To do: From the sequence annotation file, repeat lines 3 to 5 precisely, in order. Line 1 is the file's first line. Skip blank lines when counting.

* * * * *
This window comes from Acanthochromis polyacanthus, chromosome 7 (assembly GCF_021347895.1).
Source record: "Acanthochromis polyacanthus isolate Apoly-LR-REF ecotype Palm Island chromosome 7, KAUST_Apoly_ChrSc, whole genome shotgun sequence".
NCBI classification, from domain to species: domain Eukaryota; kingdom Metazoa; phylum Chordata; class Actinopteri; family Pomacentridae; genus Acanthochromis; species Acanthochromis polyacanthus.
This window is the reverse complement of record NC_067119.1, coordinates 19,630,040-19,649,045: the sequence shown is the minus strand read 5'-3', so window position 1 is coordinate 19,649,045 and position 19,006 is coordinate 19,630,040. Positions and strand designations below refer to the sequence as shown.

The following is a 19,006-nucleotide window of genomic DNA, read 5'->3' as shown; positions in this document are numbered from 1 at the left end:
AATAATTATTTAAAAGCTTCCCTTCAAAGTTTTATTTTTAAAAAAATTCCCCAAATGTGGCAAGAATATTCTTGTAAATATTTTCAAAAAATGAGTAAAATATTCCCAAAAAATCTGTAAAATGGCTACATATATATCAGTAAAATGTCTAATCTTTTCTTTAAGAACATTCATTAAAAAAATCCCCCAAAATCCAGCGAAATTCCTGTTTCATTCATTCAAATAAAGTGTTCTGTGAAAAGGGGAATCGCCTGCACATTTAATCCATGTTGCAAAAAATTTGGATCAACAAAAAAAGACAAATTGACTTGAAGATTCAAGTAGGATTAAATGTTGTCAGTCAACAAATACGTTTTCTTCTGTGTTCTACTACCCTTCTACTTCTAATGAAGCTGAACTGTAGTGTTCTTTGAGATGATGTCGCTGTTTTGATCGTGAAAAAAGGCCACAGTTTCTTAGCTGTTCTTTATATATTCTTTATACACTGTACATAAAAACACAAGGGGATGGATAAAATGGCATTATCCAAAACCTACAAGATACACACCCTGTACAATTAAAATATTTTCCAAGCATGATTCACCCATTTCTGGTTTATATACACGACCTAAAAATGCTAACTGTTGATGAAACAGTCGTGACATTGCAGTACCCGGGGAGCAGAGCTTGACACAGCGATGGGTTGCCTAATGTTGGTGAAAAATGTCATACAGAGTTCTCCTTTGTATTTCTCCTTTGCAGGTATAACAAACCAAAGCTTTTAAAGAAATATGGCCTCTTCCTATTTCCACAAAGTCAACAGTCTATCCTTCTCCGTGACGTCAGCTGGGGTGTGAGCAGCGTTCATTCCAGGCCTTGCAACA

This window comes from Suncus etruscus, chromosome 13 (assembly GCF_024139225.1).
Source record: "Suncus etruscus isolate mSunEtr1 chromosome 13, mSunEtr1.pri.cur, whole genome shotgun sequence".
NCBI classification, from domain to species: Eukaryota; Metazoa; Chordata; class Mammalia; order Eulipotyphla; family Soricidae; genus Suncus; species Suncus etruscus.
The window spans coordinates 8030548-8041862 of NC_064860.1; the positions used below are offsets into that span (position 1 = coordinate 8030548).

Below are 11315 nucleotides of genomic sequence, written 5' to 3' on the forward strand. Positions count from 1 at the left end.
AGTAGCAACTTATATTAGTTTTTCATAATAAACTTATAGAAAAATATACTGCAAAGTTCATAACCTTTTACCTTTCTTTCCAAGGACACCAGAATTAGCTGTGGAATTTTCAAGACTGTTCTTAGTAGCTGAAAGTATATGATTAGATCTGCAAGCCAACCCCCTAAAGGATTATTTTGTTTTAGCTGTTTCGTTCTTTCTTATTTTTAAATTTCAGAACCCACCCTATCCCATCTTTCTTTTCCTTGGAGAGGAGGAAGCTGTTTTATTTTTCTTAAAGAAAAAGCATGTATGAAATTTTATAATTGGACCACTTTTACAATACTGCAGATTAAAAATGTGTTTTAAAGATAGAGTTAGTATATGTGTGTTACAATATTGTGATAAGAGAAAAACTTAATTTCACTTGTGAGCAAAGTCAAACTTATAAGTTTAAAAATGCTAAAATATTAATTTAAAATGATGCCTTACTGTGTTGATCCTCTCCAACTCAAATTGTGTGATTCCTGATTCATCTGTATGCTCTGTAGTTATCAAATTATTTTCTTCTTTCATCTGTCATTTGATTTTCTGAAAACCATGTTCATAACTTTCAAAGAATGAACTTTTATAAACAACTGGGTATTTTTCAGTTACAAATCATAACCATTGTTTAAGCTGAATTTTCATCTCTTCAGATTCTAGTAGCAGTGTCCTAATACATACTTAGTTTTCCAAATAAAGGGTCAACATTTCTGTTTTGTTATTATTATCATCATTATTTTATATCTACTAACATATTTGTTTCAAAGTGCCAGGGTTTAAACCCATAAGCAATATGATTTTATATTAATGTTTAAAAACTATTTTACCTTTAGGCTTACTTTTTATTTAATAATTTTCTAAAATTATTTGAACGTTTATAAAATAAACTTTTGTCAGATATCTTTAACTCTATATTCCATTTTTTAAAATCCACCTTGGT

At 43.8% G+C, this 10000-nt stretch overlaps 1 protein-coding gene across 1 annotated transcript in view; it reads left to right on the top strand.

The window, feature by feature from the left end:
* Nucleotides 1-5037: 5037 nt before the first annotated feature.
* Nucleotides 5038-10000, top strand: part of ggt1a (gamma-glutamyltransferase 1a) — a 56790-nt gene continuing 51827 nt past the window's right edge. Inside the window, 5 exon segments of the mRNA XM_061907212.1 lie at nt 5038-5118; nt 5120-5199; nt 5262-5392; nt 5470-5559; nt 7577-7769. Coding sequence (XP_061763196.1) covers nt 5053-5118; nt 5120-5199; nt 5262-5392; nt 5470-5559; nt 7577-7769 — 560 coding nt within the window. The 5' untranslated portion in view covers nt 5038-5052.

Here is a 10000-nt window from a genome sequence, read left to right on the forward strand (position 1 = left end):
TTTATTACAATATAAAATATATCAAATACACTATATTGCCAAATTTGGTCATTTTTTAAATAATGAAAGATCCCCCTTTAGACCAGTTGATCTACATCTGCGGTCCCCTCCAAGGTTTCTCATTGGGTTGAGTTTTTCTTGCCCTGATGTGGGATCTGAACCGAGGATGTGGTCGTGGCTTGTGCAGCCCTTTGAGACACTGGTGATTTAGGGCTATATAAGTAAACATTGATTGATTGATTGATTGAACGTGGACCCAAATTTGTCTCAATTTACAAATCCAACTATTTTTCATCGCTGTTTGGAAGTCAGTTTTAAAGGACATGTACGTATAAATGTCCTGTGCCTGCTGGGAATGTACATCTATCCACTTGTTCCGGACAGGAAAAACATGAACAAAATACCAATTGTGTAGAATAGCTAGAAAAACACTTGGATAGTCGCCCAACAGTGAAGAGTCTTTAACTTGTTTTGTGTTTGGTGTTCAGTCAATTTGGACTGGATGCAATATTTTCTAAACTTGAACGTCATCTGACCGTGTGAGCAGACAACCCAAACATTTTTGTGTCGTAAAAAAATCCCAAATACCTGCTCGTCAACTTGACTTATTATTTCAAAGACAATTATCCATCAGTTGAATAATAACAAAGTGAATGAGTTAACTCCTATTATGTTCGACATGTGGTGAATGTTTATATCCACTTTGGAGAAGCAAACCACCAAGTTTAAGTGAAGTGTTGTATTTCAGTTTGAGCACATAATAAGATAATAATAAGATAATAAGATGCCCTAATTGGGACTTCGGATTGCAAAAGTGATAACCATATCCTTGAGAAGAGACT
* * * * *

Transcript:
NCBI classification, from domain to species: domain Eukaryota; kingdom Metazoa; phylum Chordata; class Actinopteri; family Pomacentridae; genus Acanthochromis; species Acanthochromis polyacanthus.
This window is the reverse complement of record NC_067119.1, coordinates 19,630,040-19,649,045: the sequence shown is the minus strand read 5'-3', so window position 1 is coordinate 19,649,045 and position 19,006 is coordinate 19,630,040. Positions and strand designations below refer to the sequence as shown.

The following is a 19,006-nucleotide window of genomic DNA, read 5'->3' as shown; positions in this document are numbered from 1 at the left end: